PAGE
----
There are a few things that I want to see us, as a community, do. The first, counterintuitive as it may seem, is to breathe. I can speak from experience when I say that it is hard to center oneself in situations like these. Especially for those of us who have been triggered, or are doing battle with the administration, or are processing our own experience with sexual violence, or are learning about this all for the first time, it is hard. It’s appalling. That is the nature of sexual assault. But it does not have to be the nature of our responses.

The next thing I want to see happen, is for those of us who are ready to take action. I appreciate the passion that is emerging around this issue, and I worry that, like too many other issues that come up here in Grinnell, the energy around this will fizzle out all too soon. I want to see sustained change, just like most (if not all) Grinnellians do. What happened to the women being featured in the Huffington Post is unacceptable. We deserve better, and I believe we can have it. But only if we take a moment to think before we act, think before we speak, and think before we judge or condemn.

Please, Grinnellians, do not hate your college. Do not discredit the responses that the administration has already put into place. Don’t undermine the work of so many students, faculty, and staff, who have already been working for many months to improve our broken system. Don’t feel hopeless; change will happen. In many ways, it already has. Social justice has never been a pretty or a straightforward thing. This is a process of two steps forward, one step back—but don’t discredit the importance of that one step forward that remains.

Regardless of how you judge the administration’s motives in their response to this article, their efforts are commendable simply because they are taking responsibility for what went wrong and expressing a desire to improve the process. I appreciate what the college is seeking to do, and I believe that positive change will continue, in our community and in our administration, but it will not be immediate. Much of it is already happening: much remains to be done, but college policy and protocol have already changed since when these cases were mishandled. Grinnell is ahead of the curve, as the article said; while that does not make us perfect nor absolve the administration of blame for its past mistakes, it does deserve some credit. People have worked hard, and the community has made great progress. We will continue to do so.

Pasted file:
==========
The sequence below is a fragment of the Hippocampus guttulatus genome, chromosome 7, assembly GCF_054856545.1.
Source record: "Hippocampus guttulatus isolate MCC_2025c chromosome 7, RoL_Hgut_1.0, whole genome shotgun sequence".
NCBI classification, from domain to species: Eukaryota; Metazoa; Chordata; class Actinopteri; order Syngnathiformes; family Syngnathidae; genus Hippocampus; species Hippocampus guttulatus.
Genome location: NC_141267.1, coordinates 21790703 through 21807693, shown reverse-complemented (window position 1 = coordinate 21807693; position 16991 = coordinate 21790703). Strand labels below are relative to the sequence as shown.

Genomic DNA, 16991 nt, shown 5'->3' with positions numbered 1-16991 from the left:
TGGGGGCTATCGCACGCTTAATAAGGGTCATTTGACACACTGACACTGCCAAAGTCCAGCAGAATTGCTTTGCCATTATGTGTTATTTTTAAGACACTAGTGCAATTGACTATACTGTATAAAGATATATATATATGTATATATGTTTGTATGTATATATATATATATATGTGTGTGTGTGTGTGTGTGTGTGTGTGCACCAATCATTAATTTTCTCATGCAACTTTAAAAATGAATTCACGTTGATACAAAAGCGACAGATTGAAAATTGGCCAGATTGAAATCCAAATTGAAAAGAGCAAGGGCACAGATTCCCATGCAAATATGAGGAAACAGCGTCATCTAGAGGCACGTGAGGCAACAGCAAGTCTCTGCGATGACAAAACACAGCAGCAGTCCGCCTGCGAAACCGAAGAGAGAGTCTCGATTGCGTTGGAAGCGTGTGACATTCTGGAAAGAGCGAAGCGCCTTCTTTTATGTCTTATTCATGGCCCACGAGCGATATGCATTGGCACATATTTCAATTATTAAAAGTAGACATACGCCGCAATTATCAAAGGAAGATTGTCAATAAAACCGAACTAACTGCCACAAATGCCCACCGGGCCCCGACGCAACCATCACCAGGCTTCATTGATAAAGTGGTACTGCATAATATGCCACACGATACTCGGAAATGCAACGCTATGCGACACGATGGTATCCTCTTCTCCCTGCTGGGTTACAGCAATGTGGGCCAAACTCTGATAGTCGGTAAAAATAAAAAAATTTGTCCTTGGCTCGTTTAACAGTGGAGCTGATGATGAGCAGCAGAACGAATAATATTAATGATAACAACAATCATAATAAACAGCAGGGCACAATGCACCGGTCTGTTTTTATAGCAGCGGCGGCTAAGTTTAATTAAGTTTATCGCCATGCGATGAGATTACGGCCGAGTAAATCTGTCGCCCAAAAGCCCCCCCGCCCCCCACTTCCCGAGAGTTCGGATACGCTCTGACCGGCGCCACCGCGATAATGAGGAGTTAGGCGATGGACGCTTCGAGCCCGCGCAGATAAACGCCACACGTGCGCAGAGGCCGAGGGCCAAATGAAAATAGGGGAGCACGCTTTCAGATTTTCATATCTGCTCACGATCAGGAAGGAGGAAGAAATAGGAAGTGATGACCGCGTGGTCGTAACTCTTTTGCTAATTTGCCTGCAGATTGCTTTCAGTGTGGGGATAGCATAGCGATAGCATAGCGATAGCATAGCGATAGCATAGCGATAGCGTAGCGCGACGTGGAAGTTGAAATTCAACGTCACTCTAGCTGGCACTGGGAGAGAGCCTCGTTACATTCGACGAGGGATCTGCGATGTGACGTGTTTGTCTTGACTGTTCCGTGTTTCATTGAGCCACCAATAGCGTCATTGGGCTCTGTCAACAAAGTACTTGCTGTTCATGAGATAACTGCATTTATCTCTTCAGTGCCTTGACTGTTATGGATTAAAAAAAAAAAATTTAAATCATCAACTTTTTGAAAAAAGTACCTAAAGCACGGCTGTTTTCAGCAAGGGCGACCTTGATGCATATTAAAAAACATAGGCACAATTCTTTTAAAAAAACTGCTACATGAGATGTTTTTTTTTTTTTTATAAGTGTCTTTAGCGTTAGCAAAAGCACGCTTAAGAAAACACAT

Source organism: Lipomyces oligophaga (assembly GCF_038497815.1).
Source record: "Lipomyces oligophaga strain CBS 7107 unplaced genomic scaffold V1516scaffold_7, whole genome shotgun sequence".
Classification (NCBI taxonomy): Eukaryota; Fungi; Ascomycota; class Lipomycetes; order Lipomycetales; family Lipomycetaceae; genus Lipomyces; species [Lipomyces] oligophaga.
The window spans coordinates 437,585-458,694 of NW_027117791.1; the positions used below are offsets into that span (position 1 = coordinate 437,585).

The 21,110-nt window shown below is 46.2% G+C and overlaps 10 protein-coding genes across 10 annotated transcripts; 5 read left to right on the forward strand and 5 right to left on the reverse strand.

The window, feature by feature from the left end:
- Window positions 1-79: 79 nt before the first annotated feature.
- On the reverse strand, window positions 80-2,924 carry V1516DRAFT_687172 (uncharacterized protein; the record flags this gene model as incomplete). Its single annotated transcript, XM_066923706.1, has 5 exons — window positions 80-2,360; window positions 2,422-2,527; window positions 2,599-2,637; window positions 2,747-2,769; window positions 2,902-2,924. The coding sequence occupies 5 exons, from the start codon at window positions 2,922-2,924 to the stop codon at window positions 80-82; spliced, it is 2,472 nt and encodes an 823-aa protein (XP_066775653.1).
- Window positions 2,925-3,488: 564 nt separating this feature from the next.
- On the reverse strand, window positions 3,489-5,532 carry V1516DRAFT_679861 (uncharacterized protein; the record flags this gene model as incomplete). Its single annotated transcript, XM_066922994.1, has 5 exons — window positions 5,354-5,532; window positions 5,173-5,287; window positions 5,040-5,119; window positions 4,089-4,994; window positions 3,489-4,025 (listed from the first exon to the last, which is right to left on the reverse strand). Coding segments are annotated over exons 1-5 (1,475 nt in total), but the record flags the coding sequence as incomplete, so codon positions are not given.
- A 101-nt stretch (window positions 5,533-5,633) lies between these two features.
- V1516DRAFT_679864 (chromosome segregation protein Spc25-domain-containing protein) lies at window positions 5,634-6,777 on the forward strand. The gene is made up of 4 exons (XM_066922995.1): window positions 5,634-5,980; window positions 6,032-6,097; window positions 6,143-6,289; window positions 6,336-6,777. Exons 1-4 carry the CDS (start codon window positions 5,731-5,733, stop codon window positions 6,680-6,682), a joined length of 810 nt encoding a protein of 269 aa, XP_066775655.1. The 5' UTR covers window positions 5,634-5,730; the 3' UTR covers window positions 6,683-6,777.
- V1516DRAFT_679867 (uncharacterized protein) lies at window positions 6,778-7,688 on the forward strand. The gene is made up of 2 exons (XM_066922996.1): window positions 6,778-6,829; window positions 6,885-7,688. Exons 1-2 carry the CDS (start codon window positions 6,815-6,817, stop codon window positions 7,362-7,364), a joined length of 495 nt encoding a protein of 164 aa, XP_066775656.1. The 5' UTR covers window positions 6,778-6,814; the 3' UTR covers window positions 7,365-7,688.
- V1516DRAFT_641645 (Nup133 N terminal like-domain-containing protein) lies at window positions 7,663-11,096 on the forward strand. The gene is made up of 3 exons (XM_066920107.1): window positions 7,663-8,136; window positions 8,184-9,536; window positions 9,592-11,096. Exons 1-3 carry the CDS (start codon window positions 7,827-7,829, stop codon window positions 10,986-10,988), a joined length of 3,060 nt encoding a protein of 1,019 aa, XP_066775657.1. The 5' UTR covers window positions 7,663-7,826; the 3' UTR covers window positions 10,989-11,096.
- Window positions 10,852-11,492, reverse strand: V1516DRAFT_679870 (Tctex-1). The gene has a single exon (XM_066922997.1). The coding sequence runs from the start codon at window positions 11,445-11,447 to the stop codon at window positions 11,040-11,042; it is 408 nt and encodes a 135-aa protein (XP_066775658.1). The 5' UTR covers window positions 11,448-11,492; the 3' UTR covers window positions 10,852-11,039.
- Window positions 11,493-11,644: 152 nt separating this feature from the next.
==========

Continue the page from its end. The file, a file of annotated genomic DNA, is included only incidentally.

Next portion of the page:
I know that all of this is challenging, but I want to challenge you even further. Take a deep breath, and try to think before you speak. Seek help, talk to your friends, and brainstorm ways to make Grinnell’s response to sexual violence better. Reach out to Dissenting Voices, Grinnell Advocates, or Active Minds. Take care of yourselves, and do what you need to in order to make it better. If you’re able, reach out in support of the survivors who may have been triggered by all of this discourse. But please, don’t equate a Facebook status with action, and don’t lay black-and-white blame on the administration, student groups, or individuals. The Huffington Post shows one perspective—one that is highly valid, extremely important, and largely right, but nonetheless incomplete. The system needs fixing, and we can help fix it, but only if we work together with everyone involved, including survivors, and respondents, and even the administration.

-Miriam Clayton ’15

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    Elisabeth Bailey '94Mar 11, 2015 at 8:08 am

    Beautifully said, Miriam! I’m posting a link to your letter on the Sexual Assault Services feed for the women’s centre where I work.

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    Michelle '91Mar 10, 2015 at 1:55 pm

    Extremely well put, Miriam. I’m glad they published your voice of healing and peace.
    Michelle ’91